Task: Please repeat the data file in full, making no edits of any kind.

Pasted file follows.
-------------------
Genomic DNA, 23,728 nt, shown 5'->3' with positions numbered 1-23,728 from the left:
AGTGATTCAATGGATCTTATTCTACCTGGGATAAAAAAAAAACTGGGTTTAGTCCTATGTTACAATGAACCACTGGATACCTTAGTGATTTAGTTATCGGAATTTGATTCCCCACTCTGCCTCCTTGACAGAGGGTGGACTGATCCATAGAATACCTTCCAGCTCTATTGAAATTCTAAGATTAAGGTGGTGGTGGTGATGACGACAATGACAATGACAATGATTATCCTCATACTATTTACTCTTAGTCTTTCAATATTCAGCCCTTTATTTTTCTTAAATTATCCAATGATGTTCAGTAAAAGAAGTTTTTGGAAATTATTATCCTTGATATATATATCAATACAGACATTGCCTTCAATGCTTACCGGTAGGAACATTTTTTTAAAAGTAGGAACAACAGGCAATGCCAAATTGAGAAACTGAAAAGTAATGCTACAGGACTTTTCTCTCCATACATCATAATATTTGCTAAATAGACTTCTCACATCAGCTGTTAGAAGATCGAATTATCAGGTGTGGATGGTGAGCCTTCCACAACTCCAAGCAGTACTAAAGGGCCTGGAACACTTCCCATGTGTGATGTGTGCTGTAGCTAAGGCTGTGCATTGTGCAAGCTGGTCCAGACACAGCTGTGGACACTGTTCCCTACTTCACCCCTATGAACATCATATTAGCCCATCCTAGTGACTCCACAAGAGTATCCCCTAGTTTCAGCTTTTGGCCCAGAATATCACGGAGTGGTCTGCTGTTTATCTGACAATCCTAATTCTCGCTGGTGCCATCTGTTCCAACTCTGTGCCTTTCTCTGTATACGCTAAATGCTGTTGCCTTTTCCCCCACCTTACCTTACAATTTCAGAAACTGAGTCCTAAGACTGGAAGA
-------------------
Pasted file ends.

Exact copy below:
Genomic DNA, 23,728 nt, shown 5'->3' with positions numbered 1-23,728 from the left:
AGTGATTCAATGGATCTTATTCTACCTGGGATAAAAAAAAAACTGGGTTTAGTCCTATGTTACAATGAACCACTGGATACCTTAGTGATTTAGTTATCGGAATTTGATTCCCCACTCTGCCTCCTTGACAGAGGGTGGACTGATCCATAGAATACCTTCCAGCTCTATTGAAATTCTAAGATTAAGGTGGTGGTGGTGATGACGACAATGACAATGACAATGATTATCCTCATACTATTTACTCTTAGTCTTTCAATATTCAGCCCTTTATTTTTCTTAAATTATCCAATGATGTTCAGTAAAAGAAGTTTTTGGAAATTATTATCCTTGATATATATATCAATACAGACATTGCCTTCAATGCTTACCGGTAGGAACATTTTTTTAAAAGTAGGAACAACAGGCAATGCCAAATTGAGAAACTGAAAAGTAATGCTACAGGACTTTTCTCTCCATACATCATAATATTTGCTAAATAGACTTCTCACATCAGCTGTTAGAAGATCGAATTATCAGGTGTGGATGGTGAGCCTTCCACAACTCCAAGCAGTACTAAAGGGCCTGGAACACTTCCCATGTGTGATGTGTGCTGTAGCTAAGGCTGTGCATTGTGCAAGCTGGTCCAGACACAGCTGTGGACACTGTTCCCTACTTCACCCCTATGAACATCATATTAGCCCATCCTAGTGACTCCACAAGAGTATCCCCTAGTTTCAGCTTTTGGCCCAGAATATCACGGAGTGGTCTGCTGTTTATCTGACAATCCTAATTCTCGCTGGTGCCATCTGTTCCAACTCTGTGCCTTTCTCTGTATACGCTAAATGCTGTTGCCTTTTCCCCCACCTTACCTTACAATTTCAGAAACTGAGTCCTAAGACTGGAAGA